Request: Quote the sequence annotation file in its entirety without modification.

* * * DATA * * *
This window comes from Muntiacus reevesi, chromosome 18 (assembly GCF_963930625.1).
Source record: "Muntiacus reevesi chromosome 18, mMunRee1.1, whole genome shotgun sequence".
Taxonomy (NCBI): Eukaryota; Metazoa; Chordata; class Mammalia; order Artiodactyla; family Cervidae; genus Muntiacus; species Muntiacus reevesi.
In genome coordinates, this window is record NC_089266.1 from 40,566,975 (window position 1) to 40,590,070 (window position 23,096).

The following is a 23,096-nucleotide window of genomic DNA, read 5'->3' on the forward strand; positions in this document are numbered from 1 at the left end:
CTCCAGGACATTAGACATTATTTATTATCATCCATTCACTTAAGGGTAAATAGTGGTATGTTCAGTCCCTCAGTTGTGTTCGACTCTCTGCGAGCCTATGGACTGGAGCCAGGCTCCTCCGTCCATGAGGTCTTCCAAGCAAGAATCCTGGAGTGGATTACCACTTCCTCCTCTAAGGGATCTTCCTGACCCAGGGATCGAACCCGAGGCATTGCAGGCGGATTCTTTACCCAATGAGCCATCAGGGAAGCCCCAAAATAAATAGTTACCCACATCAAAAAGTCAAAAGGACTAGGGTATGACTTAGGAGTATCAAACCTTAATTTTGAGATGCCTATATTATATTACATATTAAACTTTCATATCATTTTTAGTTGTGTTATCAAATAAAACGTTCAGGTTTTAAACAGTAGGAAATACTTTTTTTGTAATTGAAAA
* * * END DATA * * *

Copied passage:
This window comes from Muntiacus reevesi, chromosome 18 (assembly GCF_963930625.1).
Source record: "Muntiacus reevesi chromosome 18, mMunRee1.1, whole genome shotgun sequence".
Taxonomy (NCBI): Eukaryota; Metazoa; Chordata; class Mammalia; order Artiodactyla; family Cervidae; genus Muntiacus; species Muntiacus reevesi.
In genome coordinates, this window is record NC_089266.1 from 40,566,975 (window position 1) to 40,590,070 (window position 23,096).

The following is a 23,096-nucleotide window of genomic DNA, read 5'->3' on the forward strand; positions in this document are numbered from 1 at the left end:
CTCCAGGACATTAGACATTATTTATTATCATCCATTCACTTAAGGGTAAATAGTGGTATGTTCAGTCCCTCAGTTGTGTTCGACTCTCTGCGAGCCTATGGACTGGAGCCAGGCTCCTCCGTCCATGAGGTCTTCCAAGCAAGAATCCTGGAGTGGATTACCACTTCCTCCTCTAAGGGATCTTCCTGACCCAGGGATCGAACCCGAGGCATTGCAGGCGGATTCTTTACCCAATGAGCCATCAGGGAAGCCCCAAAATAAATAGTTACCCACATCAAAAAGTCAAAAGGACTAGGGTATGACTTAGGAGTATCAAACCTTAATTTTGAGATGCCTATATTATATTACATATTAAACTTTCATATCATTTTTAGTTGTGTTATCAAATAAAACGTTCAGGTTTTAAACAGTAGGAAATACTTTTTTTGTAATTGAAAA